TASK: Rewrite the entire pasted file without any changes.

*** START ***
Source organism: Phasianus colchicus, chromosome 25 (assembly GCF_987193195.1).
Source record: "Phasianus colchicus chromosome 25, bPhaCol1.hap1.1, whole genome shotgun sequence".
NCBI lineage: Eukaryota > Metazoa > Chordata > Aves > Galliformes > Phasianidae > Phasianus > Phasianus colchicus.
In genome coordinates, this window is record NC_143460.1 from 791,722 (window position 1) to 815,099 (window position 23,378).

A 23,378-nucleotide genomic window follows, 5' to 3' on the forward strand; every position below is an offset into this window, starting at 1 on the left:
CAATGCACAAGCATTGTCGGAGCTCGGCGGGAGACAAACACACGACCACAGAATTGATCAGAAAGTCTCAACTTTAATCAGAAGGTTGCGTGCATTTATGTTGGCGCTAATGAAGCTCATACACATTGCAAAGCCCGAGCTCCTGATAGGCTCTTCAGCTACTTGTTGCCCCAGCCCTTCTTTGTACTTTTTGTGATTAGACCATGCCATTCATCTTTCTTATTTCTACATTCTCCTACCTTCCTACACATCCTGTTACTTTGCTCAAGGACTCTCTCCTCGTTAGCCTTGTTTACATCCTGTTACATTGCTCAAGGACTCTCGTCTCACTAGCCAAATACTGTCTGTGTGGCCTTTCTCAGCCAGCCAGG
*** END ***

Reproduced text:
Source organism: Phasianus colchicus, chromosome 25 (assembly GCF_987193195.1).
Source record: "Phasianus colchicus chromosome 25, bPhaCol1.hap1.1, whole genome shotgun sequence".
NCBI lineage: Eukaryota > Metazoa > Chordata > Aves > Galliformes > Phasianidae > Phasianus > Phasianus colchicus.
In genome coordinates, this window is record NC_143460.1 from 791,722 (window position 1) to 815,099 (window position 23,378).

A 23,378-nucleotide genomic window follows, 5' to 3' on the forward strand; every position below is an offset into this window, starting at 1 on the left:
CAATGCACAAGCATTGTCGGAGCTCGGCGGGAGACAAACACACGACCACAGAATTGATCAGAAAGTCTCAACTTTAATCAGAAGGTTGCGTGCATTTATGTTGGCGCTAATGAAGCTCATACACATTGCAAAGCCCGAGCTCCTGATAGGCTCTTCAGCTACTTGTTGCCCCAGCCCTTCTTTGTACTTTTTGTGATTAGACCATGCCATTCATCTTTCTTATTTCTACATTCTCCTACCTTCCTACACATCCTGTTACTTTGCTCAAGGACTCTCTCCTCGTTAGCCTTGTTTACATCCTGTTACATTGCTCAAGGACTCTCGTCTCACTAGCCAAATACTGTCTGTGTGGCCTTTCTCAGCCAGCCAGG